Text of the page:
Qatar says boycott won’t affect 2022 World Cup preparation

“For every challenge that we face, there are solutions that keep popping up,” Secretary General of the Qatar World Cup Supreme Committee for Delivery & Legacy Hassan Al-Thawadi said in an interview in Doha. “We are working with our contractors to make sure we actually deliver long-term supply chain solutions and alternatives.” Neither he nor analysts ventured estimates for the cost overruns.

‘‘The World Cup is a do-or-die project for Qatar” and it will pay for it, said Adel Abdel Ghafar, visiting fellow at the Brookings Doha Center. “It’s a matter of prestige and national pride and they are fully invested in it, so I don’t see work for the project being stopped.”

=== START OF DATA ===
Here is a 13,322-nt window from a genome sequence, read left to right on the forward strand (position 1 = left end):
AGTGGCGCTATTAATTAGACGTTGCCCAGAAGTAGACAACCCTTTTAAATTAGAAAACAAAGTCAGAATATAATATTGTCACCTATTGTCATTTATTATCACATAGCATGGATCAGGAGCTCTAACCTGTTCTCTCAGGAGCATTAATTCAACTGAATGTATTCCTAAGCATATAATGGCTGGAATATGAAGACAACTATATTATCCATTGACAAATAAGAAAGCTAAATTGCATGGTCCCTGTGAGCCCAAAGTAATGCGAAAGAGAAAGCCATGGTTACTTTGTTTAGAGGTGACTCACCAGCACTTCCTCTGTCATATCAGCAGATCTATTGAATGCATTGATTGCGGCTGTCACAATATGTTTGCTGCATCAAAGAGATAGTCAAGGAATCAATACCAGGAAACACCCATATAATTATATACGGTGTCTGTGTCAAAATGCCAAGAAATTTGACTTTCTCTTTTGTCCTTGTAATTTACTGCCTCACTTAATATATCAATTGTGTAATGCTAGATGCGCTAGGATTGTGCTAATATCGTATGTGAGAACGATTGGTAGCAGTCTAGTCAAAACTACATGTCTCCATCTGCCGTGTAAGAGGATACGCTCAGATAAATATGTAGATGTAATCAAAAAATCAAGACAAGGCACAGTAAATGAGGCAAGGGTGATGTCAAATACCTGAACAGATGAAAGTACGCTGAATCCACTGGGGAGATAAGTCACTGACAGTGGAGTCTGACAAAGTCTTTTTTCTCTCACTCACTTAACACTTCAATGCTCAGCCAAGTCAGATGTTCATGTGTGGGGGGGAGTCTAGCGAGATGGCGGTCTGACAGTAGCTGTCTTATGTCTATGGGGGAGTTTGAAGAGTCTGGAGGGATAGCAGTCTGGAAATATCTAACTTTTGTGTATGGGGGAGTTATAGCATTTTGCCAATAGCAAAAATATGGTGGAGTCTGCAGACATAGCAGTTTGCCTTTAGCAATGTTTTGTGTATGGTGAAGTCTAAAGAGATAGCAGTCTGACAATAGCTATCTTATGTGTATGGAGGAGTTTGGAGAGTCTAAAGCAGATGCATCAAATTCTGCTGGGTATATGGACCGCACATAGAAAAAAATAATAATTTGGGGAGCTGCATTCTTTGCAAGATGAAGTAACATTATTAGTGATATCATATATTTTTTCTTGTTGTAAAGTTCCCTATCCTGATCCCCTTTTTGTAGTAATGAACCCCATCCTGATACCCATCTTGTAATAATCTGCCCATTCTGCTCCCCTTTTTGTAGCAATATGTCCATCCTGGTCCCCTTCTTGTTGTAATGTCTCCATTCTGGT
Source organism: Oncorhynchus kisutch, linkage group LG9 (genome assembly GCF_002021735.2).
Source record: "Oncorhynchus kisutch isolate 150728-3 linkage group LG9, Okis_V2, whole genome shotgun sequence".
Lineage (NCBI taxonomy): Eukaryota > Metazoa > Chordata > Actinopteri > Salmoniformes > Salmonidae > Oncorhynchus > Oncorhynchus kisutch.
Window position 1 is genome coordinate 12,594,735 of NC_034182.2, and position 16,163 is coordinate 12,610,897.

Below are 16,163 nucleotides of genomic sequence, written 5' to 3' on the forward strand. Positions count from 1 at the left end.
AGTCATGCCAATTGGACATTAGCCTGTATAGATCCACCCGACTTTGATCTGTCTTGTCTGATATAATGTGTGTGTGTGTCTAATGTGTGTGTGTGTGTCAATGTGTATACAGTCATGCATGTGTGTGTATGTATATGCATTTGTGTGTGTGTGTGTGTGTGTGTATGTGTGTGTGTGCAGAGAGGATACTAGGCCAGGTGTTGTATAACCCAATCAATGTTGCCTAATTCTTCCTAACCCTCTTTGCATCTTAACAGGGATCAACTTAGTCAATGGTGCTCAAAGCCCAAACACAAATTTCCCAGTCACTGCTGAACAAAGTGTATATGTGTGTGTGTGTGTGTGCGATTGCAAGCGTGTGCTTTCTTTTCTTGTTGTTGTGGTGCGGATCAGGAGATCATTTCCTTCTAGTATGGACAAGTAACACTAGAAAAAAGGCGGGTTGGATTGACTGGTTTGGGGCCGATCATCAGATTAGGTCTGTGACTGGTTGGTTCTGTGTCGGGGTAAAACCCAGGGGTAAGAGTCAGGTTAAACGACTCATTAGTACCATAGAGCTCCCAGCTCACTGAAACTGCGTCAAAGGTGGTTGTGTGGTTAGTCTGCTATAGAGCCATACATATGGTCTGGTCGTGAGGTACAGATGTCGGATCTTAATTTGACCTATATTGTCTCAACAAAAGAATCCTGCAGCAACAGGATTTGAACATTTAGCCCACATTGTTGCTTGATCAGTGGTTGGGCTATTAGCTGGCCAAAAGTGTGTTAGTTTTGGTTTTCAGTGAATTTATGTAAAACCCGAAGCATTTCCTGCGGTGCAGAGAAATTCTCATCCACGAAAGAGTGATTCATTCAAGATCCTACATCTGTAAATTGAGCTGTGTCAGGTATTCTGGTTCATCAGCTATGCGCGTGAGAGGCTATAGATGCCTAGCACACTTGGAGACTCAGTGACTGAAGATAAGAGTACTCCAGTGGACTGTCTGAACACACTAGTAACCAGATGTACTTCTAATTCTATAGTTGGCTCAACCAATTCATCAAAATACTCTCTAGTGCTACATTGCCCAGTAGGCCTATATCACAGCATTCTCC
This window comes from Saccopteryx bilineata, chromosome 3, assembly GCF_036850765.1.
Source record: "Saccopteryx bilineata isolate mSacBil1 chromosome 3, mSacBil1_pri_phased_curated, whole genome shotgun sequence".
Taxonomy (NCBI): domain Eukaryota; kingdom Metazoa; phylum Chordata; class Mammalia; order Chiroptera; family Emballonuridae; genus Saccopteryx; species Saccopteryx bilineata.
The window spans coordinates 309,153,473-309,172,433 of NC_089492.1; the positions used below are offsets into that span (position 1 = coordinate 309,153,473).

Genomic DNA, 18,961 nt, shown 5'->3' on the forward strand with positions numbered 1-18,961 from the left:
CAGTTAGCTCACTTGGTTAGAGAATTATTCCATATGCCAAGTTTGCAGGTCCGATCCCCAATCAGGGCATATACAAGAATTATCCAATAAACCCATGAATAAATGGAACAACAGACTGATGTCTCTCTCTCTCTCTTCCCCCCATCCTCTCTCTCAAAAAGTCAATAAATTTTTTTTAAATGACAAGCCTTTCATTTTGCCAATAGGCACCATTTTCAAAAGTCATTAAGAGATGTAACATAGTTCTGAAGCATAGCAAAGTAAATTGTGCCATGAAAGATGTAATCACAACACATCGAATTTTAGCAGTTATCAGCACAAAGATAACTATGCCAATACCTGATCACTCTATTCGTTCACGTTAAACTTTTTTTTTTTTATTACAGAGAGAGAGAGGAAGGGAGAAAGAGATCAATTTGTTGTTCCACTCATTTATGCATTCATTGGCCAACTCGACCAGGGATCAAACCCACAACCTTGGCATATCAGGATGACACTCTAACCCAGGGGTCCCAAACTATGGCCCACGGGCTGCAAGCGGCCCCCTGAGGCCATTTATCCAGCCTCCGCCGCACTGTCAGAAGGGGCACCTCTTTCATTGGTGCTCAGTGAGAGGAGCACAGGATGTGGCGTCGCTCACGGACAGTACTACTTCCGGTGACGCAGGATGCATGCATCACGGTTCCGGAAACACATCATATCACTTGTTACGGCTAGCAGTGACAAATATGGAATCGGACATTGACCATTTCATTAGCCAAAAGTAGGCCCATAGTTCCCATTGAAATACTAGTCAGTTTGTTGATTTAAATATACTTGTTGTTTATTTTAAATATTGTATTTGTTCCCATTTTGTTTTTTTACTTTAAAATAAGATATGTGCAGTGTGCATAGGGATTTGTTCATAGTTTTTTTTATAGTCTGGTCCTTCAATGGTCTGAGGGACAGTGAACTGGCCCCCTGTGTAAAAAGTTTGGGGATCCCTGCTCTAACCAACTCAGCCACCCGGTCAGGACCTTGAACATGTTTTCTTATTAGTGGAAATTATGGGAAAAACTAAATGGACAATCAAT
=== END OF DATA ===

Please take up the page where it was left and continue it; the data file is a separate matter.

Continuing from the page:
Landing the World Cup was a coup for this small desert peninsula off Saudi Arabia’s eastern coast that’s barely a blip on the international sports scene. The project’s reputation has been hurt by reports that migrant laborers have been abused, as well as suspicions — since discounted by world soccer’s governing body — that Qatar won the right to host the tournament through bribery.

Source Credit: Bloomberg
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